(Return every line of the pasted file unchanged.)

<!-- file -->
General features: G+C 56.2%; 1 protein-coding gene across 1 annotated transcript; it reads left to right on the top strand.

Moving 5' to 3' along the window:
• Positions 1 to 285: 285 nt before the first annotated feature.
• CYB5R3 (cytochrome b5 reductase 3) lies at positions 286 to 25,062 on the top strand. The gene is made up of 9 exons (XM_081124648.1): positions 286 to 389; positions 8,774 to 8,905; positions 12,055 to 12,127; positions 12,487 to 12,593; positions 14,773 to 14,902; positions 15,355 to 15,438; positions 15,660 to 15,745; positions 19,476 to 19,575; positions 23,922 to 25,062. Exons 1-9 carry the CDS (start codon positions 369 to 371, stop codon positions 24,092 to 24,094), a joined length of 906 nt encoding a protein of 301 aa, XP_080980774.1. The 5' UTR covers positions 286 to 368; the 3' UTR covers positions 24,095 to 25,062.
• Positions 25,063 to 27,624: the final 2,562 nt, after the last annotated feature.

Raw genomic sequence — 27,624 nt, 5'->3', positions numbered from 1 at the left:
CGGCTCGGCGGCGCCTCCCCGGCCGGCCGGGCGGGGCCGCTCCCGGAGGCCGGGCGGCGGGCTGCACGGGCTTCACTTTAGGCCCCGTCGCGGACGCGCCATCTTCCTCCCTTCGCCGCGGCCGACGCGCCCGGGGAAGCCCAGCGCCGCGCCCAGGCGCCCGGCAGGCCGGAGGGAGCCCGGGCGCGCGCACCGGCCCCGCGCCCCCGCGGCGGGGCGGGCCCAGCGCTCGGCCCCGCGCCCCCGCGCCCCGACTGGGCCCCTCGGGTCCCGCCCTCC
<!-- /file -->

General features: G+C 56.2%; 1 protein-coding gene across 1 annotated transcript; it reads left to right on the top strand.

Moving 5' to 3' along the window:
• Positions 1 to 285: 285 nt before the first annotated feature.
• CYB5R3 (cytochrome b5 reductase 3) lies at positions 286 to 25,062 on the top strand. The gene is made up of 9 exons (XM_081124648.1): positions 286 to 389; positions 8,774 to 8,905; positions 12,055 to 12,127; positions 12,487 to 12,593; positions 14,773 to 14,902; positions 15,355 to 15,438; positions 15,660 to 15,745; positions 19,476 to 19,575; positions 23,922 to 25,062. Exons 1-9 carry the CDS (start codon positions 369 to 371, stop codon positions 24,092 to 24,094), a joined length of 906 nt encoding a protein of 301 aa, XP_080980774.1. The 5' UTR covers positions 286 to 368; the 3' UTR covers positions 24,095 to 25,062.
• Positions 25,063 to 27,624: the final 2,562 nt, after the last annotated feature.

Raw genomic sequence — 27,624 nt, 5'->3', positions numbered from 1 at the left:
CGGCTCGGCGGCGCCTCCCCGGCCGGCCGGGCGGGGCCGCTCCCGGAGGCCGGGCGGCGGGCTGCACGGGCTTCACTTTAGGCCCCGTCGCGGACGCGCCATCTTCCTCCCTTCGCCGCGGCCGACGCGCCCGGGGAAGCCCAGCGCCGCGCCCAGGCGCCCGGCAGGCCGGAGGGAGCCCGGGCGCGCGCACCGGCCCCGCGCCCCCGCGGCGGGGCGGGCCCAGCGCTCGGCCCCGCGCCCCCGCGCCCCGACTGGGCCCCTCGGGTCCCGCCCTCC